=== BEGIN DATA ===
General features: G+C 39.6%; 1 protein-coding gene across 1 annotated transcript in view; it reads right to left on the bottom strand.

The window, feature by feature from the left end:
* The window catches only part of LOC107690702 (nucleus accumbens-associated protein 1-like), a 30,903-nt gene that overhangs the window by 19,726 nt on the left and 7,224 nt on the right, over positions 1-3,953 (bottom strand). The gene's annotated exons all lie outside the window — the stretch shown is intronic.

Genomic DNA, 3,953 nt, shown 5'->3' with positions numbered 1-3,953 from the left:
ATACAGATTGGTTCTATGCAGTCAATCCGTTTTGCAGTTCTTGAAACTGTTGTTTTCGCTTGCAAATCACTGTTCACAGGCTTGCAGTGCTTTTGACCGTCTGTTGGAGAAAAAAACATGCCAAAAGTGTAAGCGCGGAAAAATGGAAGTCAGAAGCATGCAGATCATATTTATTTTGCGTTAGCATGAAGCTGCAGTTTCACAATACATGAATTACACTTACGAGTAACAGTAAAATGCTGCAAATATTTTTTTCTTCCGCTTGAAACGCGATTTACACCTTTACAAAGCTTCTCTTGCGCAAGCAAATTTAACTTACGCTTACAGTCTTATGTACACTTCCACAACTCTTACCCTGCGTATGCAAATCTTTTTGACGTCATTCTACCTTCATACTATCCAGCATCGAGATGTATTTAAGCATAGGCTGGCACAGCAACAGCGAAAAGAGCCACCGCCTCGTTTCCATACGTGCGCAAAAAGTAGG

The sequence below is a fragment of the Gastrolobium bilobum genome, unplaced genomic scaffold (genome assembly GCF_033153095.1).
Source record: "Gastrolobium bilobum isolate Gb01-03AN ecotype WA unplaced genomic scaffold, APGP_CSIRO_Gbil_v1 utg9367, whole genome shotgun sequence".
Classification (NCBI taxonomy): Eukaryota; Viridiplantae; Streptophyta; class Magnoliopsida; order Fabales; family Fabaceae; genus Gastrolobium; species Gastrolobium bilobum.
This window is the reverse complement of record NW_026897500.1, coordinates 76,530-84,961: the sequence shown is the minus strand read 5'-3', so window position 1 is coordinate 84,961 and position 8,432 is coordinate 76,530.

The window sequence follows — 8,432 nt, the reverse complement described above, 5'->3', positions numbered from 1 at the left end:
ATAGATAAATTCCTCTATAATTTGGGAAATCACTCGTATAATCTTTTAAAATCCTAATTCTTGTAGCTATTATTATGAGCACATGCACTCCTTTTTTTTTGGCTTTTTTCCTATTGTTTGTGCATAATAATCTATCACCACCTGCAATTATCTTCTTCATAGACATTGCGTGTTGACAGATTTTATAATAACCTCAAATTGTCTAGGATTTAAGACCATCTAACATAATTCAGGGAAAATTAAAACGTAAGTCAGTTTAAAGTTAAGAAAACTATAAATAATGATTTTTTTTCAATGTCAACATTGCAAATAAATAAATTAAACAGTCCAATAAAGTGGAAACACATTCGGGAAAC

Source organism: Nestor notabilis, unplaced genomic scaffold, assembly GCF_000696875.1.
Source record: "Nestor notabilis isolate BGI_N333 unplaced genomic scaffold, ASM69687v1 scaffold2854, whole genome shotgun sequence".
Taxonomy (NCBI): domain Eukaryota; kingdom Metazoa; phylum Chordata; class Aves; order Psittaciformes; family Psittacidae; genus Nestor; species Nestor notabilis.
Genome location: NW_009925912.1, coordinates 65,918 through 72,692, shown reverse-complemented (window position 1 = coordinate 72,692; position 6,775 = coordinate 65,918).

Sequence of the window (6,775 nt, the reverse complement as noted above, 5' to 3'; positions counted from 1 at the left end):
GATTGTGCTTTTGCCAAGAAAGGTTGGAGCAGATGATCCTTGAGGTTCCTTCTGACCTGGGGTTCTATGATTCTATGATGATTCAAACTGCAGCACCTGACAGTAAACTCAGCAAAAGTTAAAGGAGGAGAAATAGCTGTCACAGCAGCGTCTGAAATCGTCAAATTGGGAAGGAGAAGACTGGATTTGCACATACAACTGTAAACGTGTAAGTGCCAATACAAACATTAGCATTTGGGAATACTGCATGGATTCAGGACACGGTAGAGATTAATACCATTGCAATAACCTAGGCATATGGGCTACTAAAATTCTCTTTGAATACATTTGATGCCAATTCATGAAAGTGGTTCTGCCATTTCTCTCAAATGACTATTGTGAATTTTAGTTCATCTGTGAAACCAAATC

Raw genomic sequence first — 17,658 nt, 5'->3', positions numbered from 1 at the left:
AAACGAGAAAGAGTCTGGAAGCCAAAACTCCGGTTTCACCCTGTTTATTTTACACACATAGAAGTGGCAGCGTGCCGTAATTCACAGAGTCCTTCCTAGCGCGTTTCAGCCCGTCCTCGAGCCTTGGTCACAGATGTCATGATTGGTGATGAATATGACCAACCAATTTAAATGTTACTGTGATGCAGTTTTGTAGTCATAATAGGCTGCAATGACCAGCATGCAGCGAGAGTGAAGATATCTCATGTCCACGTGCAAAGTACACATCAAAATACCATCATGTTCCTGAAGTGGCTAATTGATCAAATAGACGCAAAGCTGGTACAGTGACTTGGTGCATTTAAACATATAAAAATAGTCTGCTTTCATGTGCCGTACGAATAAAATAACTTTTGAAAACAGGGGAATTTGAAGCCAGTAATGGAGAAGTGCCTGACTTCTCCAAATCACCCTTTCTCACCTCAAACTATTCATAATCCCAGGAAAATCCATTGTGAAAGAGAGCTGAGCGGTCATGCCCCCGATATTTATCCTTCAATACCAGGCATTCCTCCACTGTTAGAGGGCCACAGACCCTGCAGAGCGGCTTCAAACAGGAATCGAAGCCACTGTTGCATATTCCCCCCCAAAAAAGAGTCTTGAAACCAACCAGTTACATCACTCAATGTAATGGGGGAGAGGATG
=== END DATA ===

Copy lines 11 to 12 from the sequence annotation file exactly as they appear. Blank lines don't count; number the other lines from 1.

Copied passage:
ATAGATAAATTCCTCTATAATTTGGGAAATCACTCGTATAATCTTTTAAAATCCTAATTCTTGTAGCTATTATTATGAGCACATGCACTCCTTTTTTTTTGGCTTTTTTCCTATTGTTTGTGCATAATAATCTATCACCACCTGCAATTATCTTCTTCATAGACATTGCGTGTTGACAGATTTTATAATAACCTCAAATTGTCTAGGATTTAAGACCATCTAACATAATTCAGGGAAAATTAAAACGTAAGTCAGTTTAAAGTTAAGAAAACTATAAATAATGATTTTTTTTCAATGTCAACATTGCAAATAAATAAATTAAACAGTCCAATAAAGTGGAAACACATTCGGGAAAC

Source organism: Nestor notabilis, unplaced genomic scaffold, assembly GCF_000696875.1.